But before that happens, Unity still expects its non-GAAP operating loss to widen from $50.7 million in 2021 to $60 million to $75 million in 2022 — even as it reins in its spending to cope with its slowing revenue growth.
Its non-GAAP gross margin, which declined two percentage points year over year to 76% in the first quarter, could also continue to contract as it integrates its recent acquisition of Weta Digital — which created the special effects for several blockbuster movies and popular TV series like Game of Thrones — to expand its non-gaming business.
Unity deserves to go to the penalty box
Unity’s slowdown could be temporary, but it expects its Operate Solutions issues to drag on throughout the whole year.
That’s a dim outlook for a stock that still trades at seven times this year’s sales after its post-earnings plunge. Based on the valuations of its hypergrowth peers, Unity will likely be stuck in the penalty box for a while.
For reference, Twilio, the cloud communications company expecting to generate at least 30% organic revenue growth through 2024, trades at less than five times this year’s sales. Palantir, the data-mining firm that expects to grow its top line by at least 30% through 2025, trades at less than eight times this year’s sales.
But Unity also deserves to sit in that penalty box. I’m still bullish on the company’s long-term prospects — since its engine powers over half of the world’s mobile, console, and PC games — but its stock isn’t worth buying again until it resolves its disappointing internal issues.
Leo Sun has positions in Apple and Unity Software Inc. The Motley Fool has positions in and recommends Apple, Palantir Technologies Inc., Twilio, and Unity Software Inc. The Motley Fool recommends the following options: long March 2023 $120 calls on Apple and short March 2023 $130 calls on Apple. The Motley Fool has a disclosure policy. –

Unity Software‘s (NYSE: U) stock price plunged 29% during after-hours trading on May 10 following its first-quarter earnings report. The game-development software company’s revenue rose 36% year over year to $320.1 million but missed analysts’ estimates by $1 million.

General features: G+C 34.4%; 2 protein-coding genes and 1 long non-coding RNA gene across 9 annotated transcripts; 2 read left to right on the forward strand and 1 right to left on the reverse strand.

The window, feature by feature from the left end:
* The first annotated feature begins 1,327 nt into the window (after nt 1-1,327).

On a non-generally accepted accounting principles (non-GAAP) basis, Unity narrowed its net loss from $27.3 million to $25.4 million, or $0.08 per share — which matched analysts’ expectations. On a GAAP basis, its net loss widened from $107.5 million to $177.6 million.

Image source: Getty Images.

For the second quarter, Unity expects its revenue to rise just 6% to 8% year over year, which broadly misses the consensus forecast for 31% growth. For the full year, it expects its revenue to rise 22% to 28% — compared to analysts’ expectations for 35% growth. That weak forecast raises troubling questions about Unity’s plan to grow its annual revenue by 30% over the long term.

However, Unity’s stock now trades at a 35% discount to its initial public offering (IPO) price and more than 80% below its all-time high. Should investors consider buying some shares of Unity at these depressed levels?

Why did Unity’s growth sputter out?

During the first quarter, Unity generated 36% of its revenue from its Create Solutions business, which hosts its core game development engine and development tools for non-gaming businesses.

It generated 57% of its revenue from its Operate Solutions business, which handles ads, in-app purchases, analytics tools, revenue-sharing plans, and other features for developers. The remaining 6% came from its Strategic Partnerships and Other division, which mainly handles its deals with gaming companies.

Unity’s Create Solutions and Strategic Partnerships businesses generated impressive growth in the first quarter, but those gains were partly offset by a severe slowdown in its Operate Solutions business.